First Sunday after the Epiphany
January 8, 2023
Glory, glory, glory to God. All of creation sings adoration. Glory, glory, glory to God.[i]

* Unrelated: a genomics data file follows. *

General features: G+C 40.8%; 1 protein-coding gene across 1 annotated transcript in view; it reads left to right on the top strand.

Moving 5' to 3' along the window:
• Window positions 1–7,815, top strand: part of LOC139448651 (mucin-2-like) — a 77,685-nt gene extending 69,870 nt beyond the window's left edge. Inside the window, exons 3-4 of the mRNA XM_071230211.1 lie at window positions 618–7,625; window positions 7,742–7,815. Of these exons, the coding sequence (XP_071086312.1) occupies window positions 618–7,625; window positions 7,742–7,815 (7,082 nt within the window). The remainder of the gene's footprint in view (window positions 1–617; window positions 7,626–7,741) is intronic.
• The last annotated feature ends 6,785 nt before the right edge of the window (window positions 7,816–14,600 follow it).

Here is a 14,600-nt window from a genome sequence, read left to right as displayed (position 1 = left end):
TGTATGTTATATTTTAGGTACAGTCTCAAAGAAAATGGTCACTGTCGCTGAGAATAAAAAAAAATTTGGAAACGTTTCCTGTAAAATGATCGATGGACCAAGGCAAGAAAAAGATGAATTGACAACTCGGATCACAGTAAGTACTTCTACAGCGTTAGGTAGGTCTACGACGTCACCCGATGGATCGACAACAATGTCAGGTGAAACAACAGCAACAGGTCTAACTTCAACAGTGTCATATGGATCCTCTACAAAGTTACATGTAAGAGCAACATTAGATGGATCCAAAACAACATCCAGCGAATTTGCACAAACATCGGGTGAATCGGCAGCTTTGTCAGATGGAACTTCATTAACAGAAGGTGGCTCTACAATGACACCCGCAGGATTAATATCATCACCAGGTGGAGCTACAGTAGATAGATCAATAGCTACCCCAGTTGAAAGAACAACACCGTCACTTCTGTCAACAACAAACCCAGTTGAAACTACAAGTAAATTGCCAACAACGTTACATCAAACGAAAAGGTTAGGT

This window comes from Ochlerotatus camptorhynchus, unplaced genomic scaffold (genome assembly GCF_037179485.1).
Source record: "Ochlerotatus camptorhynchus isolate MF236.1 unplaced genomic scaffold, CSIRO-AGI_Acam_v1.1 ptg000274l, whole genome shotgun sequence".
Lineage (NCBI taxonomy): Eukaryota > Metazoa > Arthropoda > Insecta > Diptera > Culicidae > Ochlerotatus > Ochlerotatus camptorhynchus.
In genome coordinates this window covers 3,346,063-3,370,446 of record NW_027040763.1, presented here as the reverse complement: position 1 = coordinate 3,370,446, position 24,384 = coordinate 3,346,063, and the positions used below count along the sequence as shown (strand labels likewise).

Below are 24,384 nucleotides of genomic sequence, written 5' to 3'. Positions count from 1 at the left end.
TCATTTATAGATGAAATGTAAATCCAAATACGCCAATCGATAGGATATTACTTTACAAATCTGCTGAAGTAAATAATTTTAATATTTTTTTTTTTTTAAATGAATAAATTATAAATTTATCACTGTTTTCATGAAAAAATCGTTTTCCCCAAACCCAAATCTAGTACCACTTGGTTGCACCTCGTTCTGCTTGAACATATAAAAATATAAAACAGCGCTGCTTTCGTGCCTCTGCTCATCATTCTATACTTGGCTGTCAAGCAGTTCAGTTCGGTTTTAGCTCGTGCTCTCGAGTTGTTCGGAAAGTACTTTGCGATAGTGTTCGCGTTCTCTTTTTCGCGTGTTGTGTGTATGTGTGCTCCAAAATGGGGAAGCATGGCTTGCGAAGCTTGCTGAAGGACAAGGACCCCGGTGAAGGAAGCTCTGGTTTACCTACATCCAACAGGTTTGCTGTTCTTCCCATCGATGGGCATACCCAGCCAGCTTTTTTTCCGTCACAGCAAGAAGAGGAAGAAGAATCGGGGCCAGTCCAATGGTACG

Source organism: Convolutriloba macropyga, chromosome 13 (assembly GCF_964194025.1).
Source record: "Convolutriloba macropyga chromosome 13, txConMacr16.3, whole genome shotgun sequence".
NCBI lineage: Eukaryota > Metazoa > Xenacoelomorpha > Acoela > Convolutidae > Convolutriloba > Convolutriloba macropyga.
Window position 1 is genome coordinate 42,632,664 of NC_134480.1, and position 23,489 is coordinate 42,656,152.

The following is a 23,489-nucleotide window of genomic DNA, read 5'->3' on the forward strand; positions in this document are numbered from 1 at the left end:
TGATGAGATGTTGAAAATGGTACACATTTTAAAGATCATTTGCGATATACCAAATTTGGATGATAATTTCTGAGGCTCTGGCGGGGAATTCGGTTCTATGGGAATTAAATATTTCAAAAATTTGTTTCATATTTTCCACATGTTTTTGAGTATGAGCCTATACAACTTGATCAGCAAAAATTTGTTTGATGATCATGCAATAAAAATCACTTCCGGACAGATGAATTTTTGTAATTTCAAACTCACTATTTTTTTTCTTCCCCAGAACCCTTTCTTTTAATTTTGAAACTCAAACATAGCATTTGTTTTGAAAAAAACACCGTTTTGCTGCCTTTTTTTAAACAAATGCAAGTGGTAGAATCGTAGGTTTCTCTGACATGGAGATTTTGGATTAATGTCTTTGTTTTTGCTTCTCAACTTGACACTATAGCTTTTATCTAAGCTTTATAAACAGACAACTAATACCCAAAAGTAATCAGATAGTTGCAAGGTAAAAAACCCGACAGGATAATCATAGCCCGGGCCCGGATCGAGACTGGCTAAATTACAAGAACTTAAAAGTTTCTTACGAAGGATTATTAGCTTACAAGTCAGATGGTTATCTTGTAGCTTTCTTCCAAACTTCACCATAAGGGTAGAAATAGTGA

Good morning, St. Aidan’s, and welcome to the Season of Epiphany, my favorite, most oddly shaped, deeply renewing season of the Church Year. Oddly shaped, because of the varying of its length and its doubled beginning. Unlike Advent, Christmas, Lent, and Easter, it does not have a specific length of time. Its beginning depends upon the date of Easter and it fills the variable gap between the set-time seasons of Christmas and Lent, not unlike how the time after Pentecost connects the Easter cycle back to Advent. Which is why some churches, including the Roman Catholic tradition and some Anglican ones, refer to this as well as to the space after Pentecost as “Ordinary Time” (a time marked by the ordinals or numbers following the Feast at their beginning). Yet in the Episcopal Church, we observe Epiphany as the oddly shaped season it is, changing colors from white to green shortly after its doubled start, coming to a close at Transfiguration Sunday, the last Sunday after the Epiphany, last before Ash Wednesday.[ii] We began to journey into this holy time as of Friday, the Feast of the Epiphany that features the Magi bringing gifts to the Christ Child. This morning we celebrate the second entry-point into this season, the Baptism of Jesus, known in the eastern Christian traditions as “the Theophany.” The theme of revelation, of God gloriously manifesting Godself to us and calling us in the midst of that brightness is the ultimate theme of this time. In this wondrous, distinctly shaped season, we are formed anew.